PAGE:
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Tim Gunn Denounces Homophobic Drivers, Carriage Trade in Letter to NYC Mayor De Blasio: VIDEO

Biyikoglu

Towleroad has obtained a letter sent by Project Runway fashion guru and animal rights activist Tim Gunn to New York City Mayor Bill de Blasio urging him to crack down on hate speech by NYC carriage drivers and citing a May 23 incident captured on video in which a driver called a passerby concerned about horse welfare a "faggot" several times. Gunn notes that it's not the first time a driver has been recorded using homophobic behavior. You can watch the video, AFTER THE JUMP...

GunnGunn uses the letter to also urge de Blasio to get the horses off the streets.

The letter below was also copied to the City Council's gay caucus and also references a July 2012 incident in which one of the drivers verbally assaulted a group of women leafleting near the carriages, calling them a "f--king dyke convention":

The Honorable Bill de Blasio Mayor of New York City

Dear Mayor de Blasio:

I'm among the 30,000 New York City PETA members who applaud your plan to retire the carriage horses. However, as we await a City Council bill, I urge you to address the relentless, hateful bigotry that's thriving in the city's tiny horse-drawn carriage trade. Carriage drivers have been filmed spewing all kinds of racist, sexist, and homophobic taunts at caring tourists and local citizens who dare to express concern for the 200 horses who are forced to lug carriages on our city's dangerous streets.

As NYC Pride approaches, I ask you to watch this video, taken just last month, showing the latest anti-gay tirade from a carriage driver. It happened on May 23, when driver Omer Biyikoglu called a concerned passerby a "faggot," among other antagonistic slurs, when questioned about whether it was legal to tie his horse to a light post in the midst of midtown traffic. Instead of answering the question, the smirking driver declared, "I don't f-ck guys," and walked away.

This isn't the first time such a disgraceful exchange has taken place on our streets. During 2012 Pride, another carriage driver called a concerned, elderly, mixed-race lesbian couple "ni**er" and "dyke." (You can view the video footage here.) And it's not just the drivers: Stable owner Frank Rodden was caught on tape calling a Latina woman a "whore" in Spanish and joking to his cronies—in front of the public—that she "probably has six or seven kids." The woman had simply asked if his horse was OK.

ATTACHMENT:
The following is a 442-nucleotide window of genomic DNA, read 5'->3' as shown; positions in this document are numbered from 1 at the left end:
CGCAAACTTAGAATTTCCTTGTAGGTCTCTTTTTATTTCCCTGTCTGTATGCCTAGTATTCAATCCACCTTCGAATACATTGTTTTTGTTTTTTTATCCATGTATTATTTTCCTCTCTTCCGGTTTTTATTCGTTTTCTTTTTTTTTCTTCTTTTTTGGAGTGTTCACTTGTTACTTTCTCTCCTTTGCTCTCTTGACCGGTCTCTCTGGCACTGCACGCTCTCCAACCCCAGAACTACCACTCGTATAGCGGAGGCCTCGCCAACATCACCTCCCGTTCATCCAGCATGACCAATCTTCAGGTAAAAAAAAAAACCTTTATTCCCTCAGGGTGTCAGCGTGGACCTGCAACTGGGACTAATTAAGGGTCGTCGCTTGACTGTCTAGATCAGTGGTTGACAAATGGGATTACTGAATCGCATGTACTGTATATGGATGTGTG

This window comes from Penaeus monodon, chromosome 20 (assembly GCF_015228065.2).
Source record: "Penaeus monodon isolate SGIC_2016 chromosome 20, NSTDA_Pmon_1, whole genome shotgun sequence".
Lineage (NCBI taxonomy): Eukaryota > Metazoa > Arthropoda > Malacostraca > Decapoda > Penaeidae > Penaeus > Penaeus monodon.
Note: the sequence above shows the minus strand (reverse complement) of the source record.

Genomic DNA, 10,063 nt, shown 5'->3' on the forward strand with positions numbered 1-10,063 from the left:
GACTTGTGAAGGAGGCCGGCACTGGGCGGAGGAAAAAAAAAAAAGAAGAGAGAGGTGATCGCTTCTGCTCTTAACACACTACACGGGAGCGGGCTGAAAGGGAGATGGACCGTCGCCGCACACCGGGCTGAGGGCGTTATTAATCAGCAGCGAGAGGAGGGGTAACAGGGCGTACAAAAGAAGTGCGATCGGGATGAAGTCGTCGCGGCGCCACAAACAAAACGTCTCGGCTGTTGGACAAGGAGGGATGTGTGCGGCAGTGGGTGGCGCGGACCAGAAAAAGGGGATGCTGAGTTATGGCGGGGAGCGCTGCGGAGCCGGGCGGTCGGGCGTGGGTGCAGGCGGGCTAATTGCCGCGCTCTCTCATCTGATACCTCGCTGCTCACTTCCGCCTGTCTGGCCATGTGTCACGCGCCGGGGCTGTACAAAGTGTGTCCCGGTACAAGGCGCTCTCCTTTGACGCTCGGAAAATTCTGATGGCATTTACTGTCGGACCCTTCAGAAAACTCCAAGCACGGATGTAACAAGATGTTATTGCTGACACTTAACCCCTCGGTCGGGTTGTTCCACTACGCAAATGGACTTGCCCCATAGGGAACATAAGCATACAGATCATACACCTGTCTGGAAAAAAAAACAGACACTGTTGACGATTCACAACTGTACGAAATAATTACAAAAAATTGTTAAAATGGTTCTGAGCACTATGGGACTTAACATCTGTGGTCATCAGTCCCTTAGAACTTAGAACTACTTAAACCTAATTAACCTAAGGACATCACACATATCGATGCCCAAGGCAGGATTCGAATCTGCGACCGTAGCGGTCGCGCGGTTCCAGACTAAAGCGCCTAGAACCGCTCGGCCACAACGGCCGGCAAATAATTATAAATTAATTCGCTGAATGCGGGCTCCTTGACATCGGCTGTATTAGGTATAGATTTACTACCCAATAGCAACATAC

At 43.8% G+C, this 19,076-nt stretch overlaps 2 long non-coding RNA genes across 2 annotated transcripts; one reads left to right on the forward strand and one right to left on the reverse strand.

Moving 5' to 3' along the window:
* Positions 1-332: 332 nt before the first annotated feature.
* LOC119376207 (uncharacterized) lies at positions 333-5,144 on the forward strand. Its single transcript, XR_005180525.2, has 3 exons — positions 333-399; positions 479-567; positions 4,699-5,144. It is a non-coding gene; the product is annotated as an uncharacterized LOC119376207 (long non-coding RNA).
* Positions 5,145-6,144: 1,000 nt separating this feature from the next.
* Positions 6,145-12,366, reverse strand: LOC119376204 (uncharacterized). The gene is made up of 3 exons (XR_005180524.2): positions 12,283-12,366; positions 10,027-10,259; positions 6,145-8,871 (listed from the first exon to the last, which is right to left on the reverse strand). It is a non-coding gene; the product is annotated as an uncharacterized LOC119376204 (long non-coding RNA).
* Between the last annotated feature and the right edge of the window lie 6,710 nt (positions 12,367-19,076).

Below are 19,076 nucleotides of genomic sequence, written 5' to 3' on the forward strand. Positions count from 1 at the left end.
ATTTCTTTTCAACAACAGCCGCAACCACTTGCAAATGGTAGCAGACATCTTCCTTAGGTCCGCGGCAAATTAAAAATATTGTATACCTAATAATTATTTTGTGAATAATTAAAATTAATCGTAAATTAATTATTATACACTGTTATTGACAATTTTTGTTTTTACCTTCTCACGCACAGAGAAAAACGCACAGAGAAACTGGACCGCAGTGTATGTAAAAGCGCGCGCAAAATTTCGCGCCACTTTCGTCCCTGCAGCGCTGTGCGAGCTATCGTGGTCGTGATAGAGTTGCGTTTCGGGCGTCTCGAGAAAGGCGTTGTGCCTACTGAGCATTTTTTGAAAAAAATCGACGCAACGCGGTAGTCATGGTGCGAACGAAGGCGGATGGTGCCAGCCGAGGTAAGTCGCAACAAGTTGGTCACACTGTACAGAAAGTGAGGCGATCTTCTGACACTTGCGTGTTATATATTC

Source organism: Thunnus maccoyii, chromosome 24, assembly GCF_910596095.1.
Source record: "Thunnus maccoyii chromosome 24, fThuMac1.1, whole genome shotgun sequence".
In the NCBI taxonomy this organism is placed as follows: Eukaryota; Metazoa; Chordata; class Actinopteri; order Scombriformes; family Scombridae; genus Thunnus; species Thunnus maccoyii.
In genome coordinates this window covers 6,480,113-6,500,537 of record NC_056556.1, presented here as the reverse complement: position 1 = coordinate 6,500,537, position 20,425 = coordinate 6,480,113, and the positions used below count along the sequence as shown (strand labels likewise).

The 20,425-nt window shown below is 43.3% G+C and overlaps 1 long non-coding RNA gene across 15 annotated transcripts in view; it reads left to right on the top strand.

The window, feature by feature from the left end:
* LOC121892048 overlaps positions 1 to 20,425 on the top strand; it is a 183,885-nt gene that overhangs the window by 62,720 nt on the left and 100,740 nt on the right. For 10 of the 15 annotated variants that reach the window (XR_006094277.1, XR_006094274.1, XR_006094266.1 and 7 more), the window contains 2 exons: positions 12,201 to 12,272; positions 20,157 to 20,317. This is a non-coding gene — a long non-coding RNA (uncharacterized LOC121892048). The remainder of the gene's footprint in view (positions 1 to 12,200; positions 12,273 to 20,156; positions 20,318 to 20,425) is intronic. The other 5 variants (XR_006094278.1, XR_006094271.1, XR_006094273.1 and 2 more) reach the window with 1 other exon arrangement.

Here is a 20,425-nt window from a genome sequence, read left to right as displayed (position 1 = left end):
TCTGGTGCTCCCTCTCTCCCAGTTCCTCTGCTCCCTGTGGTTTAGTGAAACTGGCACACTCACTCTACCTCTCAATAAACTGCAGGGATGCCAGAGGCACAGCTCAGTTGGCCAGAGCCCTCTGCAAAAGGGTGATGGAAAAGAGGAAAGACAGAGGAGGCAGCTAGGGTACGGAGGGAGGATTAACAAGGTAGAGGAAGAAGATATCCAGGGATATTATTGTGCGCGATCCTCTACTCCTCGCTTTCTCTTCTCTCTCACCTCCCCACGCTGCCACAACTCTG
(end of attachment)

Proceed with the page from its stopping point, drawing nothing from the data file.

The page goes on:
Mayor de Blasio, it would be unacceptable for any worker representing the city to taunt the public with hate speech—but these individuals are on the frontlines of the city's hospitality industry! Are these the type of people we want greeting families and tourists from around the world? I'm proud to live in Manhattan, it can be a haven of tolerance, but the carriage drivers are warping it into a hotbed of hate. Bullies such as the drivers in these videos disregard not only the suffering of animals but also the basic rights of New Yorkers.

You have spoken so lucidly on this issue since before your election, but since you took office, there have been accidents causing continued animal suffering and threatening public safety. One driver falsified department of health records in order to force an old asthmatic horse to work, and another was arrested for making a horse pound the pavement despite a painful hoof infection. As the steamy summer months set in, when can we expect you to get these abused horses off the streets?

I eagerly await your reply.

Kind regards, Tim Gunn

Watch the clip of the carriage driver using homophobic slurs, AFTER THE JUMP...

UPDATE: George Miranda, President of Teamsters Joint Council 16, which represents workers in the horse carriage industry, released a statement in response to the video:

“The comments made by a carriage driver in the video circulated by PETA today are insensitive and wrong. They do not represent the views of the people who work in the industry.

“The Teamsters celebrate the diversity of our union and of our city. We are proud that many of our members are part of the LGBTQ community, including carriage drivers. The union is there to fight discrimination at work and in society.